Food HQ launch

Minister of Science and Innovation Steven Joyce addressing the crowd at the FoodHQ launch event. Photo - Gerry le Roux,
Minister of Science and Innovation Steven Joyce addressing the crowd at the FoodHQ launch event. Photo – Gerry le Roux,

A new food innovation research cluster has been launched to help New Zealand lift the value of food and beverage exports to $60 billion by 2025, as suggested by the Government’s Business Growth Agenda. Meat exporters will be among the companies to benefit from its existence.

Food HQ was launched on 29 July at the Massey University Manawatu Campus by Science and Innovation Minister Steven Joyce, who was joined by Food Safety Minister Mikki Kaye.

The new Food HQ cluster is heralded as the largest concentration of food science and innovation expertise in the Southern Hemisphere. Its builds on the relationships already established in the Food Innovation NZ network that was launched in mid 2009 as a collaborative partnership between Massey University, AgResearch, Plant & Food Research, Fonterra, Riddet Institute (the National Centre of Research Excellence in Food and Nutrition) and the BioCommerce Centre supported by the Palmerston North City and Manawatu District Councils.

That marked the beginning of a pioneering phase of collaboration bringing together over 2,000 researchers, PhD students and educators involved in the food value chain to support new Zealand’s industries and the development of its future leaders. Building of the achievements and successes of the individual partners in strengthening the nation’s food innovation capacity, the new cluster has a 12-year planning horizon.

The partners’ mid-term goal for Food HQ is to rank in the top five food innovation centres in the world, in terms of economic and social impact. Other research and development organisations, food companies and their supporting industries are invited to co-locate with the cluster.

The plan through to 2025 includes the development of a fully integrated ‘super-campus’ in Palmerston North with about 4,000 public and private researchers, PhD students and educators involved in the food value chain. Designed to meet – or surpass – world bench marks, it will compare with other industry-centred innovation hubs in Denmark, the Netherlands, Singapore and the United States, explains project manager Mark Ward.

Reflecting a modernisation of the facilities in the Fitzherbert Science Park and Massey University, partners will upgrade current facilities and build new ones in consultation with each other, he said.

“Most importantly the super-campus will give current and future global customers one-door access to the very best in New Zealand food innovation. The collaborative approach creates a faster, easier way for food companies to work with the partners.”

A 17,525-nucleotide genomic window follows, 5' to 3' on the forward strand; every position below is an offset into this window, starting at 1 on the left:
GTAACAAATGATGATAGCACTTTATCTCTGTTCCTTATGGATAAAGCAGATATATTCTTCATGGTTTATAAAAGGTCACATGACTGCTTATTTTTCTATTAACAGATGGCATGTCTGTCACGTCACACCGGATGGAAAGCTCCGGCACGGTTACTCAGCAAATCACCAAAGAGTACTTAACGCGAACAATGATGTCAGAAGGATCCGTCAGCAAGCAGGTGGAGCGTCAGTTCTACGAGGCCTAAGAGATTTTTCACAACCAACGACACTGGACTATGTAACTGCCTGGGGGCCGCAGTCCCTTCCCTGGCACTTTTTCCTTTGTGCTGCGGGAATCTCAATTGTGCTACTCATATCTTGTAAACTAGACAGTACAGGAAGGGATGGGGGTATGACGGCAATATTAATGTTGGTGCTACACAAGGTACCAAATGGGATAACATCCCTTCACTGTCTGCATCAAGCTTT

The plan involves capital investment of $250 million leading to $230 million in added economic activity each year.

There are four areas into which the cluster will focus its efforts: to attract and retain talented people; world-class scientific research; modern, accessible science infrastructure; and to attract commercial investment.

“FoodHQ is a significant part of AgResearch’s plan to invest $100 million in its infrastructure and facilities across its four campuses and co-locate with our key research and sector partners,” says AgResearch chief executive Tom Richardson. “There are many benefits to co-location and increased collaboration is just one of those. Much of our beyond-the-farm-gate science is already based here and we have existing projects with all of the FoodHQ partners. Increasing our commitment to work together through improving our physical infrastructure will ultimately benefit New Zealand’s export sector.”

For Distinguished Professor Paul Moughan, co-director of the Riddet Institute – the government funded Centre of Research Excellence in Food – this is New Zealand’s ‘time. “The moment for New Zealand to be a global leader in food innovation. I personally have a vision of a science-led industry adding value to its unique raw material, to produce specialised food ingredients, isolated proteins and premium branded products targeted to our Asian neighbours. The potential to develop smart-science inspired foods and food ingredients, targeted at increasingly health conscious consumers is very real.

“Such products are high value and command good profit margins and have the potential to completely transform New Zealand foods and the New Zealand economy.”

The Food HQ launch was attended by industry leaders involved in agri-food production, research and development, manufacturing and marketing. It followed an afternoon of seminars showcasing FoodHQ’s vital impact as the heart of New Zealand’s food innovation expertise and capability.


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